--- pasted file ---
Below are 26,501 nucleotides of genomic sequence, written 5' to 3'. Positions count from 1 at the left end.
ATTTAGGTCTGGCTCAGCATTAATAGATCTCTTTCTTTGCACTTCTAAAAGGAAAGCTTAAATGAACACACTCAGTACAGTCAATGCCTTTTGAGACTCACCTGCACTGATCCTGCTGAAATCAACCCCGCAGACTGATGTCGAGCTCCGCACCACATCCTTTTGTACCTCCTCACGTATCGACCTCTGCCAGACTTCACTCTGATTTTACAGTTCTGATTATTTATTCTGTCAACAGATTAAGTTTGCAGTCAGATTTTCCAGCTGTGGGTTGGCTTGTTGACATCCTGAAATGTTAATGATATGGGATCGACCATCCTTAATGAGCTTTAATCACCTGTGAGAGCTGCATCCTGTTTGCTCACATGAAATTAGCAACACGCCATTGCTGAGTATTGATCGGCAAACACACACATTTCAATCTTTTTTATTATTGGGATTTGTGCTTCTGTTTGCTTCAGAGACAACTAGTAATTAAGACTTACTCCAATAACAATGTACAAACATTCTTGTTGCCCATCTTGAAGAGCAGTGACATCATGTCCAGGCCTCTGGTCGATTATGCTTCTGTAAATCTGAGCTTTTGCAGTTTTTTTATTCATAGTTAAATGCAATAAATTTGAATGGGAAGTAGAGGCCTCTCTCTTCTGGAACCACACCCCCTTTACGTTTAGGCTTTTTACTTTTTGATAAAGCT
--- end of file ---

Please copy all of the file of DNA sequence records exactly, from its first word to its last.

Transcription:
Below are 26,501 nucleotides of genomic sequence, written 5' to 3'. Positions count from 1 at the left end.
ATTTAGGTCTGGCTCAGCATTAATAGATCTCTTTCTTTGCACTTCTAAAAGGAAAGCTTAAATGAACACACTCAGTACAGTCAATGCCTTTTGAGACTCACCTGCACTGATCCTGCTGAAATCAACCCCGCAGACTGATGTCGAGCTCCGCACCACATCCTTTTGTACCTCCTCACGTATCGACCTCTGCCAGACTTCACTCTGATTTTACAGTTCTGATTATTTATTCTGTCAACAGATTAAGTTTGCAGTCAGATTTTCCAGCTGTGGGTTGGCTTGTTGACATCCTGAAATGTTAATGATATGGGATCGACCATCCTTAATGAGCTTTAATCACCTGTGAGAGCTGCATCCTGTTTGCTCACATGAAATTAGCAACACGCCATTGCTGAGTATTGATCGGCAAACACACACATTTCAATCTTTTTTATTATTGGGATTTGTGCTTCTGTTTGCTTCAGAGACAACTAGTAATTAAGACTTACTCCAATAACAATGTACAAACATTCTTGTTGCCCATCTTGAAGAGCAGTGACATCATGTCCAGGCCTCTGGTCGATTATGCTTCTGTAAATCTGAGCTTTTGCAGTTTTTTTATTCATAGTTAAATGCAATAAATTTGAATGGGAAGTAGAGGCCTCTCTCTTCTGGAACCACACCCCCTTTACGTTTAGGCTTTTTACTTTTTGATAAAGCT